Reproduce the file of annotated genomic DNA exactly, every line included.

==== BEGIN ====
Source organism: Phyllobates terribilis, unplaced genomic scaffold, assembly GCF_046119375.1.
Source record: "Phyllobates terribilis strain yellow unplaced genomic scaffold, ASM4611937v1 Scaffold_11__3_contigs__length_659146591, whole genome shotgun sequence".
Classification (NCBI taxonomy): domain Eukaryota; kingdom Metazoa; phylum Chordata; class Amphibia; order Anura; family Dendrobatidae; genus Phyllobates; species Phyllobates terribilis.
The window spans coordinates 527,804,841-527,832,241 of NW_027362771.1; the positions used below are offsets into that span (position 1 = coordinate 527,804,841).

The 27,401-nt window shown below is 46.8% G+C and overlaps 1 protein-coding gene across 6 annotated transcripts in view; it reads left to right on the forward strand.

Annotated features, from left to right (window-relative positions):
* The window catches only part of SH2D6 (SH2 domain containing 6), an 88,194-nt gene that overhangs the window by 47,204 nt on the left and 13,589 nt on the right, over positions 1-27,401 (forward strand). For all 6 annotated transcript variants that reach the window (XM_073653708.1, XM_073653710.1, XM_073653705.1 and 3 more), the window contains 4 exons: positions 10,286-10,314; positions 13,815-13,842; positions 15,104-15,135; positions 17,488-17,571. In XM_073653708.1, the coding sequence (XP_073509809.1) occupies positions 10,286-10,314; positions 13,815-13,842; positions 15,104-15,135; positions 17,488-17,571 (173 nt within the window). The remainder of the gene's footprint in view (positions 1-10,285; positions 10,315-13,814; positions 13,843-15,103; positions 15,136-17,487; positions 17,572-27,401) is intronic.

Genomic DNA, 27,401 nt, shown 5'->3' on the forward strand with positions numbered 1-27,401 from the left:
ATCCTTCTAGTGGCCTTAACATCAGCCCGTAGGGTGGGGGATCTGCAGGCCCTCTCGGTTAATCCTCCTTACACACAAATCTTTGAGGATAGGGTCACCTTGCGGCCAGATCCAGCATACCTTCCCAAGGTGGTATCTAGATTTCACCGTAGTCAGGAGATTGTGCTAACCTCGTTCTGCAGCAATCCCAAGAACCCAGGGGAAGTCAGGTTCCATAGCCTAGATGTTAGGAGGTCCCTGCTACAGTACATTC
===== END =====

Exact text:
Source organism: Phyllobates terribilis, unplaced genomic scaffold, assembly GCF_046119375.1.
Source record: "Phyllobates terribilis strain yellow unplaced genomic scaffold, ASM4611937v1 Scaffold_11__3_contigs__length_659146591, whole genome shotgun sequence".
Classification (NCBI taxonomy): domain Eukaryota; kingdom Metazoa; phylum Chordata; class Amphibia; order Anura; family Dendrobatidae; genus Phyllobates; species Phyllobates terribilis.
The window spans coordinates 527,804,841-527,832,241 of NW_027362771.1; the positions used below are offsets into that span (position 1 = coordinate 527,804,841).

The 27,401-nt window shown below is 46.8% G+C and overlaps 1 protein-coding gene across 6 annotated transcripts in view; it reads left to right on the forward strand.

Annotated features, from left to right (window-relative positions):
* The window catches only part of SH2D6 (SH2 domain containing 6), an 88,194-nt gene that overhangs the window by 47,204 nt on the left and 13,589 nt on the right, over positions 1-27,401 (forward strand). For all 6 annotated transcript variants that reach the window (XM_073653708.1, XM_073653710.1, XM_073653705.1 and 3 more), the window contains 4 exons: positions 10,286-10,314; positions 13,815-13,842; positions 15,104-15,135; positions 17,488-17,571. In XM_073653708.1, the coding sequence (XP_073509809.1) occupies positions 10,286-10,314; positions 13,815-13,842; positions 15,104-15,135; positions 17,488-17,571 (173 nt within the window). The remainder of the gene's footprint in view (positions 1-10,285; positions 10,315-13,814; positions 13,843-15,103; positions 15,136-17,487; positions 17,572-27,401) is intronic.

Genomic DNA, 27,401 nt, shown 5'->3' on the forward strand with positions numbered 1-27,401 from the left:
ATCCTTCTAGTGGCCTTAACATCAGCCCGTAGGGTGGGGGATCTGCAGGCCCTCTCGGTTAATCCTCCTTACACACAAATCTTTGAGGATAGGGTCACCTTGCGGCCAGATCCAGCATACCTTCCCAAGGTGGTATCTAGATTTCACCGTAGTCAGGAGATTGTGCTAACCTCGTTCTGCAGCAATCCCAAGAACCCAGGGGAAGTCAGGTTCCATAGCCTAGATGTTAGGAGGTCCCTGCTACAGTACATTC